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164. The Punishment of the Sin of Adam

1. If a person, because of a fault, is deprived of whatwas bestowed on him as a favor, the deprivation is apunishment for the fault. Now, the perfect subjection ofman's lower powers to reason was a great favor bestowed on man.Out of this perfect subjection of body to spirit came soundness ofhealth and perfection of bodily function, and the supervening giftof bodily immortality was assured. But when man sinned the greatfavor mentioned was withdrawn (indeed, man's sin rejected thefavor), and it was withdrawn in punishment for the sin. Thewithdrawal of the favor meant that man was no longer immortal inhis bodily life; it meant that he would die. Therefore, death ismanifestly in punishment for Adam's sin. Says St. Paul (Rom.5:12): "By one man sin entered the world, and by sin,death."

2. Scripture recounts other punishments for Adam'ssin: expulsion of our first parents from Paradise; fatiguing toil;pains of childbirth; reluctance of the earth to yield fruits, etc.{-All these punishments were blessings for fallenman. Once fallen, man would have found Paradise and life as it wasbefore Adam's sin, so delightful that he would no longer havehad thought or time for God. Fallen man cannot stand a diet ofParadise. Were it not for the hardships and punishments we mustbear in consequence of Adam's sin, we should all inevitably goto hell. Herein appear the infinite love and mercy of God: when hestrikes us in punishment, while we are wayfarers, his blow turnsinto the caress of blessing.-}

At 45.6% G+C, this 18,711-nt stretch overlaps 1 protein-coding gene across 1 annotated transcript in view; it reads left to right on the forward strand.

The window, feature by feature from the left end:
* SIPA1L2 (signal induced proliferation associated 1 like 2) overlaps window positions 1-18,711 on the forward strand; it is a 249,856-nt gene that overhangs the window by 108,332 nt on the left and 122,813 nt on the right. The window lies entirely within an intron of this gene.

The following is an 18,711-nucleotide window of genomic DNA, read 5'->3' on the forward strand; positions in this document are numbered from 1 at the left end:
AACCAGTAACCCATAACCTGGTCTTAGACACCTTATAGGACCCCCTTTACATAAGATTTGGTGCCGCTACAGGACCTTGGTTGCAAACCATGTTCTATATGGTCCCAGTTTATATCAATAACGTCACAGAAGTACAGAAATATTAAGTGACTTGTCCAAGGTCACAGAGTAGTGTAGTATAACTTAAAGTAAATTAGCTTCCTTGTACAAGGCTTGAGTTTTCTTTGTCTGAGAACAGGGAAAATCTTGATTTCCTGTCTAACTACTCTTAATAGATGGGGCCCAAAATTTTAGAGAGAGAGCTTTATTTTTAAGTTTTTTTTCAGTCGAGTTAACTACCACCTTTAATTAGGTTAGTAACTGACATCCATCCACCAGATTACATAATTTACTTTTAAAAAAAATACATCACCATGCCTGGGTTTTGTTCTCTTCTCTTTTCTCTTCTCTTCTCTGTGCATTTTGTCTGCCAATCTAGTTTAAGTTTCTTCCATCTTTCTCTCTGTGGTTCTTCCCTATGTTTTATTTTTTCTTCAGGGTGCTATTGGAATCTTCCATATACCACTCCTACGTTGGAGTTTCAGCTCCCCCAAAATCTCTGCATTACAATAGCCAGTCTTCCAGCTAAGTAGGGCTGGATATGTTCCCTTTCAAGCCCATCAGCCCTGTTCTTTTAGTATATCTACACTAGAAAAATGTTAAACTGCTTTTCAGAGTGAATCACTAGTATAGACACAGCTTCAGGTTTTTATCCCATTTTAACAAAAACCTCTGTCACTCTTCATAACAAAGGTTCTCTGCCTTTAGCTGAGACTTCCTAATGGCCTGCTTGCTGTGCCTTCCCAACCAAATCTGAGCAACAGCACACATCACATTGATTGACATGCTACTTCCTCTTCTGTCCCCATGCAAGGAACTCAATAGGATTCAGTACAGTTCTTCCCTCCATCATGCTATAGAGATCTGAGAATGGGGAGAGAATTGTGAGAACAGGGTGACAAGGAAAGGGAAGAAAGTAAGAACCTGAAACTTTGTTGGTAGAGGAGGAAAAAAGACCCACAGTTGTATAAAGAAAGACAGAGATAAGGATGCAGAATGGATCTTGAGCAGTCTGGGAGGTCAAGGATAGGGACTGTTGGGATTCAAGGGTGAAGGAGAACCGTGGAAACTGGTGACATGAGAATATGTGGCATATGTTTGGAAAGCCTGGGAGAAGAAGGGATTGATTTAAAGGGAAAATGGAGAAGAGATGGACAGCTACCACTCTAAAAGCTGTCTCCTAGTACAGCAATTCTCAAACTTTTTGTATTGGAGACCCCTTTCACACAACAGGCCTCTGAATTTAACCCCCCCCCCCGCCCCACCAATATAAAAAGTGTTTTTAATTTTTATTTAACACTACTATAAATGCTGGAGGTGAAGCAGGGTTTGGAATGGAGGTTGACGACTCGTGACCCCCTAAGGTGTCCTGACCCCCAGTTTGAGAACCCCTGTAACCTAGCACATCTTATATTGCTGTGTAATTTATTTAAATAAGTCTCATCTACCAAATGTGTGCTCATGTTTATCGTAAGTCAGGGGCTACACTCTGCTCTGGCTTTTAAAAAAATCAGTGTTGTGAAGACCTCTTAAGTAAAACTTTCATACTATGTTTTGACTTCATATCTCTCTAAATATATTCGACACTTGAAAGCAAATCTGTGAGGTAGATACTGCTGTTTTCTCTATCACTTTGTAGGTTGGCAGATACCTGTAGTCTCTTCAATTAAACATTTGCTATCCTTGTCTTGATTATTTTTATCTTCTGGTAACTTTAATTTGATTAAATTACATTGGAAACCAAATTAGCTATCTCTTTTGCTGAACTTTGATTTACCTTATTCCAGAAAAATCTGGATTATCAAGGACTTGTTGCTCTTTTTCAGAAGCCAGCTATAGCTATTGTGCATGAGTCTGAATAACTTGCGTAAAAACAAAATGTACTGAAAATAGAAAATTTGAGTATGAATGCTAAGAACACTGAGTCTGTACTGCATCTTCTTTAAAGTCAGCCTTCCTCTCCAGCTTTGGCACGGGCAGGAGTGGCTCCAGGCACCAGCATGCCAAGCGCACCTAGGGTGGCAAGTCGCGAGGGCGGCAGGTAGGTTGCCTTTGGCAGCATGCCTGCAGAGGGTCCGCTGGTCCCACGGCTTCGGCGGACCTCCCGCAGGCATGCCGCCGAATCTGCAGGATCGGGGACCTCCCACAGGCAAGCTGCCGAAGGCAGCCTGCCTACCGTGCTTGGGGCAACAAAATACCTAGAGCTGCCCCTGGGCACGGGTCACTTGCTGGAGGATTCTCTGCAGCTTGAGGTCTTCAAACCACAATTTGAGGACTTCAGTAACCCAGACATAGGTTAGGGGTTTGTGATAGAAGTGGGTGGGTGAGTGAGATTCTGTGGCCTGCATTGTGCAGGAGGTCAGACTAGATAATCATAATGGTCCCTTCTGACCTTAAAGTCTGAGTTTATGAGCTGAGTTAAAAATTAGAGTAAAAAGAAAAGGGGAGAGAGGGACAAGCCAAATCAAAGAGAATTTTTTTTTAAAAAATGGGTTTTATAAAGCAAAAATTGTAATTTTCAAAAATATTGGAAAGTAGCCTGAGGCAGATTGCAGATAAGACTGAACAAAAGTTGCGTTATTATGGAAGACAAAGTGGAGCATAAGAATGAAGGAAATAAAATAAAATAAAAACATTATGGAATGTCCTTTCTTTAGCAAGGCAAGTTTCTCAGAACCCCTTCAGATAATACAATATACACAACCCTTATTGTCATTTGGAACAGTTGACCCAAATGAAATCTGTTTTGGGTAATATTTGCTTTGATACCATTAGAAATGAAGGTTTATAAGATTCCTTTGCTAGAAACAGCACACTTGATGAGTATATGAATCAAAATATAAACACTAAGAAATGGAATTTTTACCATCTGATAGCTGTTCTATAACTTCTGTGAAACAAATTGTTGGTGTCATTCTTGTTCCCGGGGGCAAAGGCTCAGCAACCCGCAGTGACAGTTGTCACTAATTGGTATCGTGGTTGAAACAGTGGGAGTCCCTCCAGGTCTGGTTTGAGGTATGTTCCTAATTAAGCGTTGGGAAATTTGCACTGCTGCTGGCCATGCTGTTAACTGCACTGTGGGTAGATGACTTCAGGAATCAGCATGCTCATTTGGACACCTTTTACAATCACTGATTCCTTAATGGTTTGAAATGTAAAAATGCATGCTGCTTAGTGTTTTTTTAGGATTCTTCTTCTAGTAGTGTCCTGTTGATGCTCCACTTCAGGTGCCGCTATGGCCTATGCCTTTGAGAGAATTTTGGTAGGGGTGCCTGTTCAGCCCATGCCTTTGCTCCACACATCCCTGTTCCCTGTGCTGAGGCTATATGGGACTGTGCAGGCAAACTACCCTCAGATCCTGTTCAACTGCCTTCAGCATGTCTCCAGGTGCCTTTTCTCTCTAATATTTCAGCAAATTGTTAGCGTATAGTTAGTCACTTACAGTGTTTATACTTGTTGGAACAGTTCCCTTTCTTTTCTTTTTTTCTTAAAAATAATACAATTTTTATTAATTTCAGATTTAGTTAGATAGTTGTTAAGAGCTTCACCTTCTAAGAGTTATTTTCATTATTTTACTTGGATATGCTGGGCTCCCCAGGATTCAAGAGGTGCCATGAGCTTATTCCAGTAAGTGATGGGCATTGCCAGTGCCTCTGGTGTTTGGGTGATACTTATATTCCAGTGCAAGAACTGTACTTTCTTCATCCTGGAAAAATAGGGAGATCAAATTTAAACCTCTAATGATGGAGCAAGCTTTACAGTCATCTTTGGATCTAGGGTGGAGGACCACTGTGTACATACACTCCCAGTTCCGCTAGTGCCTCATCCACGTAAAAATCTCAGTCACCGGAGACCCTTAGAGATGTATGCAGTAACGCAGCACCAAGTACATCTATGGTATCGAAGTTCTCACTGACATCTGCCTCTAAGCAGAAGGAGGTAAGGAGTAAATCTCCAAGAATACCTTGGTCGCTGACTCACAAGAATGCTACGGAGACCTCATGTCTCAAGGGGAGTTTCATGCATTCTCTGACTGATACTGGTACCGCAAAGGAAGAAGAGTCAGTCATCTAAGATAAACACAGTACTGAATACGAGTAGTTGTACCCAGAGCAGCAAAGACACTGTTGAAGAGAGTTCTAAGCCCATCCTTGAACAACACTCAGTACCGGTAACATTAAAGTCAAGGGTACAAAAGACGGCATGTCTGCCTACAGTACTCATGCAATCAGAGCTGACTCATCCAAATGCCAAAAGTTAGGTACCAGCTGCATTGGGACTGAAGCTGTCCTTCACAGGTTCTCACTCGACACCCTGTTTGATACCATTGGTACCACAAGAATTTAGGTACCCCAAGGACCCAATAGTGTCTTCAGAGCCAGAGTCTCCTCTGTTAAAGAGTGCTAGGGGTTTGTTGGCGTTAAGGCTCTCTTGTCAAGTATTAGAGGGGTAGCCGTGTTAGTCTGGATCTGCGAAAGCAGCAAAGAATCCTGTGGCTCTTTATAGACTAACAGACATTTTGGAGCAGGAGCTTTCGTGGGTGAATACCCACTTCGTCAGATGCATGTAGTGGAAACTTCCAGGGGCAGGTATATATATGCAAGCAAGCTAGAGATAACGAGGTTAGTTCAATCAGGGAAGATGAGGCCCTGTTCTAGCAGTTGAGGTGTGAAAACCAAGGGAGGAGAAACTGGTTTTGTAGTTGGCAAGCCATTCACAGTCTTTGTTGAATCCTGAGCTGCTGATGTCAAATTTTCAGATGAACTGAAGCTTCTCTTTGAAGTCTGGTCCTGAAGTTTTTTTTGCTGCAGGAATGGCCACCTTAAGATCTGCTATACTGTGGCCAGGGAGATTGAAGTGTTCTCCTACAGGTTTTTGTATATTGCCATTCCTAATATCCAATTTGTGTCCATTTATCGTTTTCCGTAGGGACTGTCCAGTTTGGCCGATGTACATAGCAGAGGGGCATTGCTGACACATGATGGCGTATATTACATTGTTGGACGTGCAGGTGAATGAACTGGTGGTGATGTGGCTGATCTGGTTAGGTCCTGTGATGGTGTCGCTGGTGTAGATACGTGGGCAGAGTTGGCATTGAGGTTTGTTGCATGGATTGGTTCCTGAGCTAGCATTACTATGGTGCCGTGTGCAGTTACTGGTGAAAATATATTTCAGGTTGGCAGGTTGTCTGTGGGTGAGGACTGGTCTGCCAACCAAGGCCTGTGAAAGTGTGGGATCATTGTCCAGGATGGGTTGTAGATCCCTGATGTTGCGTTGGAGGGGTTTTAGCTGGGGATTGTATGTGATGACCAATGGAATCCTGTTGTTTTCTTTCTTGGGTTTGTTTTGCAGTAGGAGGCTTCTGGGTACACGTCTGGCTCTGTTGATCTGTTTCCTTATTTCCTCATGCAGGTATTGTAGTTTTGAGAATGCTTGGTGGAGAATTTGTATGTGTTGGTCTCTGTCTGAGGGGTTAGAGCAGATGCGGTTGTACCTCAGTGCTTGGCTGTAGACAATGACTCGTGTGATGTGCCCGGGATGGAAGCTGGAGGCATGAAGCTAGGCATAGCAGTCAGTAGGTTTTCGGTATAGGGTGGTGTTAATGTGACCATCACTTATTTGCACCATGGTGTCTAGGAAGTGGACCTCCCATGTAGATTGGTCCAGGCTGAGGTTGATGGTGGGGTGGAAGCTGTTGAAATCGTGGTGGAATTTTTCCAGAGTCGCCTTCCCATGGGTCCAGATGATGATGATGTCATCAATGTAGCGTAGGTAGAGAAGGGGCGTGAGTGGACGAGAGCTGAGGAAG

"We must not be behind time in doing good; for death will not be behind his time. "
St Phillip Neri

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"A person who rails at God in adversity, suffers without merit; moreover by his lack of resignation he adds to his punishment in the next life and experiences greater disquietude of mind in this life."
St Alphonsus de Liguori

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"Shun too great a desire for knowledge, for in it there is much fretting and delusion. Intellectuals like to appear learned and to be called wise. Yet there are many things the knowledge of which does little or no good to the soul, and he who concerns himself about other things than those which lead to salvation is very unwise. "
Thomas á Kempis

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